Latinx Studies in global perspectives, Hispanic Caribbean literatures and cultures, performance studies, race and ethnicity, transnational feminism, migration, human rights, Dominican and Dominican diaspora studies.
Academic Degrees: B.A., Journalism, Spanish Language and Literature (Highest Honors), Rutgers University, New Brunswick; M.A. Latin American Literature and Cultures, Rutgers University, New Brunswick; PhD American Studies, specialization in Latino/a Studies, University of Michigan, Ann Arbor
Prof. García Peña is the author of The Borders of Dominicanidad: Race, Nations and Archives of Contradictions (Duke University Press, 2016) a study of the impact of stories — historical and fictional — on the national and racial identity of a people. Offering the Dominican experience as case study, this book shows how the stories of a nation create marginality through acts of exclusion. These exclusionary acts are linked to the tensions between colonial desire and the aspiration for political independence. The book also shows how these official stories of exclusion, though influential in shaping a country’s identity, are always contested, negotiated, and even redefined through acts of resistance linked to the tensions between history — what is perceived as evidence of fact — and fiction — what is presumed to be invention: cultural productions, oral histories, and rumors. The Borders of Dominicanidad is the winner of Winner of the 2017 National Women’s Studies Association Gloria E. Anzaldúa Book Prize, the 2016 LASA Latino/a Studies Book Award and the 2016 Isis Duarte Book Prize in Haiti and Dominican Studies.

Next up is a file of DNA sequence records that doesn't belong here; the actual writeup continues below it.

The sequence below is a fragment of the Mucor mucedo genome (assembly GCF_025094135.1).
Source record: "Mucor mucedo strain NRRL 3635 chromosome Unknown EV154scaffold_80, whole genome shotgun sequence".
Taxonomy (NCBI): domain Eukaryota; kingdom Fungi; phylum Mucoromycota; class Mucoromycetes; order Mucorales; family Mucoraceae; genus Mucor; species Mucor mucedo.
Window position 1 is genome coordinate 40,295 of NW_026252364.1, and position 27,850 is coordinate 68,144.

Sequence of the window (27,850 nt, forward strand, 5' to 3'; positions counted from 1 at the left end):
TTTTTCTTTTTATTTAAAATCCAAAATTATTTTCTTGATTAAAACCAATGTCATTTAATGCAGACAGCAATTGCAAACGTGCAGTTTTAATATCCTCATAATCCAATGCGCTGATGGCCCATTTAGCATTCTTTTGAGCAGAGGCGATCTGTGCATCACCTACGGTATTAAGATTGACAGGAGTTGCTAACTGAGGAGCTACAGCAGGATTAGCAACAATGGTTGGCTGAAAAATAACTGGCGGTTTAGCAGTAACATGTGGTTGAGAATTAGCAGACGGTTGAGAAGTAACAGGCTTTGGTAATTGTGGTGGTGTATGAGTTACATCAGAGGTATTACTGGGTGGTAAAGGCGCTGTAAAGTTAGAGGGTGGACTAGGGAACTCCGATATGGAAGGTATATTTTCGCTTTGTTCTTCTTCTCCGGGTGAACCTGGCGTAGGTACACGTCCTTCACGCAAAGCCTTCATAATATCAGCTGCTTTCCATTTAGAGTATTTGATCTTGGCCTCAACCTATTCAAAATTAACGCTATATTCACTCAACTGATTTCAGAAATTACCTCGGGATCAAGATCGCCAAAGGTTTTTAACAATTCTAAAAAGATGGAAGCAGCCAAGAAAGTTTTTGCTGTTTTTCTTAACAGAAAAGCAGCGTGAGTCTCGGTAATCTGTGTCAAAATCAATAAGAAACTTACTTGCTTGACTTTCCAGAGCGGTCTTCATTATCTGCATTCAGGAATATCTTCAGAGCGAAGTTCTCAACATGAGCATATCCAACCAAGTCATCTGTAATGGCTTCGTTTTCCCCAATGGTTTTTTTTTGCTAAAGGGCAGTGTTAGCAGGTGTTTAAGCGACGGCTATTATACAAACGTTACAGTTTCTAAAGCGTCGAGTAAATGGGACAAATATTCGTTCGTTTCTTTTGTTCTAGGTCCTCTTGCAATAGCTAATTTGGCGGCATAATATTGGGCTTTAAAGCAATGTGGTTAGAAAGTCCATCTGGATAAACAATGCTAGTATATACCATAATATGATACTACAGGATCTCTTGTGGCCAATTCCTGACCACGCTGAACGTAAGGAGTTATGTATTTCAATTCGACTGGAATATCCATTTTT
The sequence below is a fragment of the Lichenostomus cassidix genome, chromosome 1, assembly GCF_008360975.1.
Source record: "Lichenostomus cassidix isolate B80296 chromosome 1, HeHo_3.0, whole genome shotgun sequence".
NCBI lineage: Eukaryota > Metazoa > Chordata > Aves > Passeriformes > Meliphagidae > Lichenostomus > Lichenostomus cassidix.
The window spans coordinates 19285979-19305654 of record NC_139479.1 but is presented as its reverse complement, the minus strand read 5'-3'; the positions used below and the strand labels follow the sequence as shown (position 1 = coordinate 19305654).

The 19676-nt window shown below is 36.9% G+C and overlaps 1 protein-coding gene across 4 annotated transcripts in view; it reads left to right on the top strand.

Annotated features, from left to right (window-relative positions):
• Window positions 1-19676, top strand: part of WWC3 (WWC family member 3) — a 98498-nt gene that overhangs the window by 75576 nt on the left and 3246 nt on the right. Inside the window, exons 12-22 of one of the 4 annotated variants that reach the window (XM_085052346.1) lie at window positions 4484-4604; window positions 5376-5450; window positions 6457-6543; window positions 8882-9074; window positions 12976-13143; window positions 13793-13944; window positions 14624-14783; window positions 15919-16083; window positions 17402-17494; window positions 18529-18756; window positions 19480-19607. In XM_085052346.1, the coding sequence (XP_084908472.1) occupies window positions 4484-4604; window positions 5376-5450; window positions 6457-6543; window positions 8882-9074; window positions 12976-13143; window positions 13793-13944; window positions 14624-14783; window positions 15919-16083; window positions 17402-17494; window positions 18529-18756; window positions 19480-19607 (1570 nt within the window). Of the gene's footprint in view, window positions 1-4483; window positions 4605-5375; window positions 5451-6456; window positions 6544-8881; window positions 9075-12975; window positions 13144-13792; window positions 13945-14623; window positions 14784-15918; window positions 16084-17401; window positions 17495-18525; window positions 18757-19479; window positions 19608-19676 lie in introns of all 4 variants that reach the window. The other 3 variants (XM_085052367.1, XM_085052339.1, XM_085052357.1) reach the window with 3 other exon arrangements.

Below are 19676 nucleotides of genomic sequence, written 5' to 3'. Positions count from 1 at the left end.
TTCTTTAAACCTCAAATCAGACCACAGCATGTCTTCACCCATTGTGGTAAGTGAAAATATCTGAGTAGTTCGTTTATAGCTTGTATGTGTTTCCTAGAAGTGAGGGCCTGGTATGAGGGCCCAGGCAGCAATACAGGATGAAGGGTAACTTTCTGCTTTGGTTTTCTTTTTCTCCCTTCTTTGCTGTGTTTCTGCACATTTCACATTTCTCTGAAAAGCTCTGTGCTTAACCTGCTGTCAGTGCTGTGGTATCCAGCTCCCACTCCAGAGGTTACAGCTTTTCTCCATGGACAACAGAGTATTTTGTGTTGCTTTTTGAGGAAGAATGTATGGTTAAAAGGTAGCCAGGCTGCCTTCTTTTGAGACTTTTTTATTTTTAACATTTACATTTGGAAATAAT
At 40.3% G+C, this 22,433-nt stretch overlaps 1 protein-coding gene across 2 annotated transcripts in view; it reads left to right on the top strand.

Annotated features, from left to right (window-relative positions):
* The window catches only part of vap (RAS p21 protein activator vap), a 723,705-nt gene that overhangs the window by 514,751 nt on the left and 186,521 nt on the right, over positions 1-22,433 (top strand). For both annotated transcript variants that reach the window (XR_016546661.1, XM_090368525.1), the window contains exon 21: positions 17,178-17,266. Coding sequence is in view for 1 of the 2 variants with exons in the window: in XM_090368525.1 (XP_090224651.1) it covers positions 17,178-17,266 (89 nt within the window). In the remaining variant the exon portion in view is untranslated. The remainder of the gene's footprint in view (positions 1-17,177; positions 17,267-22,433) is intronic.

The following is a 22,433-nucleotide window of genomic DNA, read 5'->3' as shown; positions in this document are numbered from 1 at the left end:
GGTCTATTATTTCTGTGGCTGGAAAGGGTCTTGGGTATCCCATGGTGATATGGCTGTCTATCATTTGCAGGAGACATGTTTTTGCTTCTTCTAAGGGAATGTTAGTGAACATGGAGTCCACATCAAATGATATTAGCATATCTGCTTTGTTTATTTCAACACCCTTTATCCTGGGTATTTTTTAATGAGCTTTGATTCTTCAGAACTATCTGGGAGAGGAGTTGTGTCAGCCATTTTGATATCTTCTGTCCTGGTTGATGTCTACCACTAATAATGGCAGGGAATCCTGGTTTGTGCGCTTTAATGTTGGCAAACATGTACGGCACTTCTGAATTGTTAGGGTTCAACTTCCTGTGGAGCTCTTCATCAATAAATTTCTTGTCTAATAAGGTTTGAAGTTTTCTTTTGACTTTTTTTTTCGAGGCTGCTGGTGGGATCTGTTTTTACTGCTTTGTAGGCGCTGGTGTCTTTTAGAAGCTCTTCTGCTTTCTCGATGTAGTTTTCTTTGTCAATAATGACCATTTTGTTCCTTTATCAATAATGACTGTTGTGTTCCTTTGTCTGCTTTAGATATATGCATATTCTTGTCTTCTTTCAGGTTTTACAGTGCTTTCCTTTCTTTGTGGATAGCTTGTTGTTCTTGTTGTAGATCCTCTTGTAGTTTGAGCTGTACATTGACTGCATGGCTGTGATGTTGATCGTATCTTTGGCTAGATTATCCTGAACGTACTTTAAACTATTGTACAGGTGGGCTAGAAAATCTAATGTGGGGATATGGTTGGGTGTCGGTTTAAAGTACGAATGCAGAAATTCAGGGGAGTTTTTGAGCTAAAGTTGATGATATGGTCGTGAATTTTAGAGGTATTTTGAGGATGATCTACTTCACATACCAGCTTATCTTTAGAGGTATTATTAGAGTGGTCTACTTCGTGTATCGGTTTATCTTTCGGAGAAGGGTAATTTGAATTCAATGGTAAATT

Ongoing book-length project. Translating Blackness: Migrations and Detours of Latinx Colonialities in Global Perspectives engages various geopolitical spaces: Latin America, the United States and Europe, providing a new cartography for understanding contemporary Latinidad as resulting from the vaivén of peoples and ideas across geographical and imaginary spaces. Specifically, my research analyzes how black Latin American migrants and their descendants grapple with various racial systems finding ways to translate racial meaning across national contexts while carving a space of belonging and representation within the nation(s) that often exclude them. The book historicizes Afrolatinidad as a productive category of contestation but one that is also restricted by colonial regimes that continue to operate in the nation.
"Black in English: Race, Migration, and National Belonging in Postcolonial Italy." Kalfou 3, no. 2 (2016).
"Translating Blackness: Dominicans Negotiating Race and Belonging." The Black Scholar 45, no. 2 (2015): 10-20 (Awarded Best Article in Black Scholar, 2015).
"Un-Bordering Hispaniola: David Pérez's Performance Actions of Haitian-Dominican Solidarity." Afro-Hispanic Review 32, no. 2 (2013): 57-71.
"Being Black Ain't So Bad... Dominican Immigrant Women Negotiating Race in Contemporary Italy." Caribbean Studies 41, no. 2 (2013): 137-161.
“La Mucama de Omicunlé: Una Reseña.” Rita Indiana. Archivos. Ed. Fernanda Bustamante. Cielo Naranja: Santo Domingo and Berlin, 2017.
“Almost Citizens: Transnational Belonging in the Age of Immigration.” Translations: The Future of the Humanities. Duke University Press, Summer 2017. https://humanitiesfutures.org/papers/almost-citizens-racial-translations-national-belonging-global-immigration-crisis/
“Junot Díaz.” In Dictionary of Caribbean and Afro-Latin American Biography, edited by Franklin W. Knight and Henry Louis Gates, Jr. London: Oxford University Press, 2016.